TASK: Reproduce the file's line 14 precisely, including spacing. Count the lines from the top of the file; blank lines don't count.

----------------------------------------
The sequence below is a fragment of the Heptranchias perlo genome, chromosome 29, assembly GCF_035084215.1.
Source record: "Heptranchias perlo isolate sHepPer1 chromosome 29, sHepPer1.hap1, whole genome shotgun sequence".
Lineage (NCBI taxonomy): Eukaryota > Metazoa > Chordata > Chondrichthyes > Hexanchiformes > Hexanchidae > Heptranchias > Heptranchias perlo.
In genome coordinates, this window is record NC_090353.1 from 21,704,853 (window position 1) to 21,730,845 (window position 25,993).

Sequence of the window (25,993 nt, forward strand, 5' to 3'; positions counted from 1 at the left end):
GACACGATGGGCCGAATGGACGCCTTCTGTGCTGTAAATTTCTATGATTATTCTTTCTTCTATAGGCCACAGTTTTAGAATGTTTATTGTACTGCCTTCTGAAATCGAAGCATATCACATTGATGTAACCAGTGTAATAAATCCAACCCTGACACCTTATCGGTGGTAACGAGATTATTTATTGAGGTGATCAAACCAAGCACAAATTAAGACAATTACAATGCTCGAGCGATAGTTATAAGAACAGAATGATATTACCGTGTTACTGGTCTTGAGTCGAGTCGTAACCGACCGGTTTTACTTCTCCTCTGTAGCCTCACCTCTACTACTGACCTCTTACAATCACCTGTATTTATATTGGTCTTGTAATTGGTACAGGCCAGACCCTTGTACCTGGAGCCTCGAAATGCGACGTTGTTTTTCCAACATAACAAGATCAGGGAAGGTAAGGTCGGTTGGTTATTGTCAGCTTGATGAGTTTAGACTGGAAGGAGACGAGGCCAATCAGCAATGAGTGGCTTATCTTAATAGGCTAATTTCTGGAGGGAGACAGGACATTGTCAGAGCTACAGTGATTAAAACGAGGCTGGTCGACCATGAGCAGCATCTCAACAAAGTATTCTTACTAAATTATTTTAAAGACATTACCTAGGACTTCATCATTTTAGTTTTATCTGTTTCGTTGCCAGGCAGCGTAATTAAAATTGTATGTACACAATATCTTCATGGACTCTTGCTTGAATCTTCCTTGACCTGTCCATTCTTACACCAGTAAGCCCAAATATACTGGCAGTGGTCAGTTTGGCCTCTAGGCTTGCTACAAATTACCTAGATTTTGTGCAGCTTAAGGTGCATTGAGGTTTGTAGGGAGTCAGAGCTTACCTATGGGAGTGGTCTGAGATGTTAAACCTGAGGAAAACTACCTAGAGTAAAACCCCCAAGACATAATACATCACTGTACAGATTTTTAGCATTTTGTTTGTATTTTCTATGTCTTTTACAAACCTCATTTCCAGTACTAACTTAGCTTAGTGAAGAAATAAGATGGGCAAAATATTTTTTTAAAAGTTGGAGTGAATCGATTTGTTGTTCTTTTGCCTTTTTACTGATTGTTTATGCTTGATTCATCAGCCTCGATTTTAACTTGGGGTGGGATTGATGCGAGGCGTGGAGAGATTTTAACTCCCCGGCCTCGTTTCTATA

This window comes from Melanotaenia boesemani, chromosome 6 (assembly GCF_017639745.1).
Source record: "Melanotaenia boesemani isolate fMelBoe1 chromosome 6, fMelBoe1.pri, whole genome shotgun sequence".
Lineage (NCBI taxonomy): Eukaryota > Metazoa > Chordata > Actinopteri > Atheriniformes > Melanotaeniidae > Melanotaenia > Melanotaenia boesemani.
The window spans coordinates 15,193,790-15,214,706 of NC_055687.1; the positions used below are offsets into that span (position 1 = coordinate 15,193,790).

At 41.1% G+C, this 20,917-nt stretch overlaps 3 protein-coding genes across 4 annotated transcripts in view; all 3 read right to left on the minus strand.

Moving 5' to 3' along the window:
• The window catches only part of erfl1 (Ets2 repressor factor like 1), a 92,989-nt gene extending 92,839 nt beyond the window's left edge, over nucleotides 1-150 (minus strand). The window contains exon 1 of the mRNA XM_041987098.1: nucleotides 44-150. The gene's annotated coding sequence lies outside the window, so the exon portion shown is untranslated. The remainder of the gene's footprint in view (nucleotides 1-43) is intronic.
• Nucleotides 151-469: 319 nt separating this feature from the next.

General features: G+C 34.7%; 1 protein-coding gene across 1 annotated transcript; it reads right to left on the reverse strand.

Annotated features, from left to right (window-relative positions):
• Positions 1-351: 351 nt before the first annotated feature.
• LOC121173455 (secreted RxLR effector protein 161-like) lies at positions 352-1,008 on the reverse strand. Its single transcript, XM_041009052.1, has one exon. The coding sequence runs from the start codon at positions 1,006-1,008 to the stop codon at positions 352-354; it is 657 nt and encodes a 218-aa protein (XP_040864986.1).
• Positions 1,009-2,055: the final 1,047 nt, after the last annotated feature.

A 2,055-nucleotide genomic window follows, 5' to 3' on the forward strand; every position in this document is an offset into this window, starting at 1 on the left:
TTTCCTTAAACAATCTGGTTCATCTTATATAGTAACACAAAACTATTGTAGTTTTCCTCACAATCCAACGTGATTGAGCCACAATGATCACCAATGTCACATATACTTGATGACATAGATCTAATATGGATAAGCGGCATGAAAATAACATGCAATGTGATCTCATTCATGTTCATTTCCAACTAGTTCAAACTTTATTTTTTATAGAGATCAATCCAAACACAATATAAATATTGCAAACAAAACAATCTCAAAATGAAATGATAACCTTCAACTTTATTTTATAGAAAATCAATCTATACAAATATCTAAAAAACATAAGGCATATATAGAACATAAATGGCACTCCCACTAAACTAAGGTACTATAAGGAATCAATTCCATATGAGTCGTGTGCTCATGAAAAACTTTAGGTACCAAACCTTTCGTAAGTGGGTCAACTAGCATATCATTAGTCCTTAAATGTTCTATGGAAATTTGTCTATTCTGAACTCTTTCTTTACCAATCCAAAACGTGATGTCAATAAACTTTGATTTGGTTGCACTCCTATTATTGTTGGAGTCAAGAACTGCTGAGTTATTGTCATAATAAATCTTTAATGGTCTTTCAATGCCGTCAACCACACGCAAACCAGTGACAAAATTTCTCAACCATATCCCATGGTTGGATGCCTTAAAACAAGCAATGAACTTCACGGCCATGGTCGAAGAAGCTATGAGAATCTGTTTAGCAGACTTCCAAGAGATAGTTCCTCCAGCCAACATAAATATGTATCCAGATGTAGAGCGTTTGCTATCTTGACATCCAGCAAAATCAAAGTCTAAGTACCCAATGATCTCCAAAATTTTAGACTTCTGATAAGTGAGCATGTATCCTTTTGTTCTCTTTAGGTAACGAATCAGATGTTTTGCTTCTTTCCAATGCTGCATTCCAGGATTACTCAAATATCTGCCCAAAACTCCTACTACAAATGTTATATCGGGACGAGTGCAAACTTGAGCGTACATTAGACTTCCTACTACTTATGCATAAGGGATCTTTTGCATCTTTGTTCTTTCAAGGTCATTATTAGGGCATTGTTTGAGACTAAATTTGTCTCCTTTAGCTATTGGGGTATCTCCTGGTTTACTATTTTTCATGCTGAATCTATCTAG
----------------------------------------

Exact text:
• Nucleotides 151-469: 319 nt separating this feature from the next.